Maybe some of you have already seen the new documentary on the business of family law intimating that family law is “big business” with a great deal of the blame being placed on family law attorneys. So when your client calls you and tells you he is thinking of getting divorced, who do you refer him to?
Qualifying your referral as well as the attorney you are sending them to will help your client properly navigate through the divorce process in a way that is best suited for his or her needs. Properly matching the client to the right attorney can really make all the world of difference. There is a big difference between the client that was married for nine months with no children and no comingled assets and the client that has been married for 23 years with five children and several real estate holdings and stock options. Asking some simple questions can assist you in making the proper referral.
QUESTIONS FOR THE CLIENT
- How long was the marriage and are there any minor children?
- Are there joint marital assets and debts and what is the nature of them?
- Do they feel that the divorce will be amicable or contentious?
- Where did the parties last reside as husband and wife?
It is essential that you know the attorney to whom you are referring your client. You want to make sure that they are going to be able to properly represent your referral. Your client is trusting you to refer them to the right attorney.
QUESTIONS FOR THE ATTORNEY
- How long has the attorney been practicing in the area of family law?
- What is their hourly rate and their retainer amount?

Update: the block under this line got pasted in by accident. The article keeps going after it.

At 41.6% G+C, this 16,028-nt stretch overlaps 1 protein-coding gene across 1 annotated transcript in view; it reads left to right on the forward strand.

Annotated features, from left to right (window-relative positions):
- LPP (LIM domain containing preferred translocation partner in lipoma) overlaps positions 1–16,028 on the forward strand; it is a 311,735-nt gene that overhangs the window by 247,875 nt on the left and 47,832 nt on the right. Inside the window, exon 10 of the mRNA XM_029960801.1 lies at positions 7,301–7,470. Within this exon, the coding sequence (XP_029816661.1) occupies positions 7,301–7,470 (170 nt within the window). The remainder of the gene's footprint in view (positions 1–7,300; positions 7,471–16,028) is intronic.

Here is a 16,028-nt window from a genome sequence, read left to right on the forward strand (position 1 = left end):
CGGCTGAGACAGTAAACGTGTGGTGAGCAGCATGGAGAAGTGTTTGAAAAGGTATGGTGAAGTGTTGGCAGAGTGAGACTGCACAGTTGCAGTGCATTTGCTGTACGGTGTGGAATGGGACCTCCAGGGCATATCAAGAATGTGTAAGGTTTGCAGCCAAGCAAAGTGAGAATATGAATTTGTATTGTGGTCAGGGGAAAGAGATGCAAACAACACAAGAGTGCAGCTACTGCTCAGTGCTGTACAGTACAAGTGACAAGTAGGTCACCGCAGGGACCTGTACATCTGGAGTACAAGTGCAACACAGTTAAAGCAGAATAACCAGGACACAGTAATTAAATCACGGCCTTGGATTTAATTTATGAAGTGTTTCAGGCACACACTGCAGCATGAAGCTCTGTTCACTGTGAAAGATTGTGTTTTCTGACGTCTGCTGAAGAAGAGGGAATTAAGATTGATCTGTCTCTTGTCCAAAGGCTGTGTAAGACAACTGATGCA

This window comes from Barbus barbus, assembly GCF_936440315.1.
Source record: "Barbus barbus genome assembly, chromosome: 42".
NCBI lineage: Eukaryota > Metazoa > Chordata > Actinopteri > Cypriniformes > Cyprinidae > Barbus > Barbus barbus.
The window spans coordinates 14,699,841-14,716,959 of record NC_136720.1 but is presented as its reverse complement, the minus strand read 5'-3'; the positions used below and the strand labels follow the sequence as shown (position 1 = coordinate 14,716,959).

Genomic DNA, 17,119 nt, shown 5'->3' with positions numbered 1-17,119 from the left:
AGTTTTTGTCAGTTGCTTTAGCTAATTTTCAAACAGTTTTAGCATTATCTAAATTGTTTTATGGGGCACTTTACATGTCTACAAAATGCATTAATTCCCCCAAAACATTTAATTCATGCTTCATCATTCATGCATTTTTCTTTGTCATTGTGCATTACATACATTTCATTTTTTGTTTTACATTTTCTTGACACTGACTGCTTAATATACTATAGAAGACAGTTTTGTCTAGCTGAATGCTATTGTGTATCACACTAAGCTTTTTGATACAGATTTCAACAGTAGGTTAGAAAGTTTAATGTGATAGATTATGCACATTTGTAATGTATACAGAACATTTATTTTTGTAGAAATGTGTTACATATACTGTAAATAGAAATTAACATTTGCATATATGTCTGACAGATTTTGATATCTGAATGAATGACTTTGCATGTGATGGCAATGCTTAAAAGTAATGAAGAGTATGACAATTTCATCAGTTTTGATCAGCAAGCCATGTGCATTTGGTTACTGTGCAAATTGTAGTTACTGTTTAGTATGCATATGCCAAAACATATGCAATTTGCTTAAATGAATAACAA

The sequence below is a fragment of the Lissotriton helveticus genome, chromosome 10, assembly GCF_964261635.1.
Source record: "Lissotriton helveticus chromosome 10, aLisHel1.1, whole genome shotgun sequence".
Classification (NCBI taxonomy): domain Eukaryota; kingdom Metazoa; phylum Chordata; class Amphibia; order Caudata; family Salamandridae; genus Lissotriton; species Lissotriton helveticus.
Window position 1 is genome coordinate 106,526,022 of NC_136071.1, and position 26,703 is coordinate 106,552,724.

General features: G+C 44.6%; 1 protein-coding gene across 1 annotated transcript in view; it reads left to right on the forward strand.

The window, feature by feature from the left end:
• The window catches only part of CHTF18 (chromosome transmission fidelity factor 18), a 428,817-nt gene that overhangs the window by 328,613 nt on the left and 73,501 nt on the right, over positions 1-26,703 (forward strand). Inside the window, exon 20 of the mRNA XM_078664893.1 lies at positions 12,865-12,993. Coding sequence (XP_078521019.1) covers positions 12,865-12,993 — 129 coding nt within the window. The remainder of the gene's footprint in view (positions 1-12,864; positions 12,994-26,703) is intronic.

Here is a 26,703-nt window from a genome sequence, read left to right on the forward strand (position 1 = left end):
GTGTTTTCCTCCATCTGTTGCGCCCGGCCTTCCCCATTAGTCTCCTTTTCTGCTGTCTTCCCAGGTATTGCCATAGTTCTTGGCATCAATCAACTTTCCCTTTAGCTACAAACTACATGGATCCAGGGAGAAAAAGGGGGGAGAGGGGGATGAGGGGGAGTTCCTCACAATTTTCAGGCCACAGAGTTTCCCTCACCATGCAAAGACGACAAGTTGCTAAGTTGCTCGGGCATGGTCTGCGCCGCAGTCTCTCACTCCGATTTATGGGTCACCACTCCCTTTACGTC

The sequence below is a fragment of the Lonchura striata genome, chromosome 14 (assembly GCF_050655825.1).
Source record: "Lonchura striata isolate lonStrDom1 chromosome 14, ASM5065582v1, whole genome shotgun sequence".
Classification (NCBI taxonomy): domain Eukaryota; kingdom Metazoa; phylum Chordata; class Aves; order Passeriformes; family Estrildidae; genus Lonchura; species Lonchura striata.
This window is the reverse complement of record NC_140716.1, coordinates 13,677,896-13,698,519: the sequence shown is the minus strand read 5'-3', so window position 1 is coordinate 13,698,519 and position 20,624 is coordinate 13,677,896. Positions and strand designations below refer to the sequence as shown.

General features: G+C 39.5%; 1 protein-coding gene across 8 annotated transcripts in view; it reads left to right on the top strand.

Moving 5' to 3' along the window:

- Do they work on sliding scales and have payment plans?
- Are they a proponent of collaboration and mediation or are they more of a litigator?
- Where do they primarily practice?
These basic qualifying questions can better match the client to the right attorney. Please keep in mind that the “big business” of divorce has many other alternatives. Protecting your referrals from attorneys that love to litigate and welcome the opportunity to file motion after motion is paramount in today’s climate. For a very long time now family law attorneys have been using alternative dispute resolution options, such as, mediation as a way of resolving marital issues in a more amicable way and avoiding the high cost and tremendous stress of the litigation process.
The new trend in our family law legal community is getting trained to practice collaborative divorce. This practice area has all parties and attorneys signing a collaboration agreement wherein the parties and the attorneys agree not to litigate. There are active collaborative practice groups in South Florida and the next training will be held in Boca Raton in early June.
Knowing how the lawyer practices can make a difference to your referral. Will the attorney ask, “How are you feeling?” or “How are you and the children doing?” These types of attorneys are heartfelt and empathetic attorneys. They may encourage the client to seek marital therapy before contemplating a divorce. Many of these types of attorneys offer the first hour consult at no charge. They look for ways to keep the costs down and encourage the clients to settle and not fight.
Other types of attorneys might ask, “What is the value of the marital assets?” These types of lawyers treat family law as a business. They are less empathetic. Your referral may be required to pay in advance before the consult. Some firms ask for a credit card to reserve the appointment time. Hourly rates may range anywhere from $250 to $550 per hour. Some attorneys will work on a sliding scale and some will not. Finally, where does the attorney practice and do they charge for travel time to the courthouse? Referring a client that last resided in Miami to an attorney in North Palm Beach might not be cost effective for the client.
Knowing and considering some of these important factors will better assist you and your client in making sure they end up in the right hands. Tammy Saltzman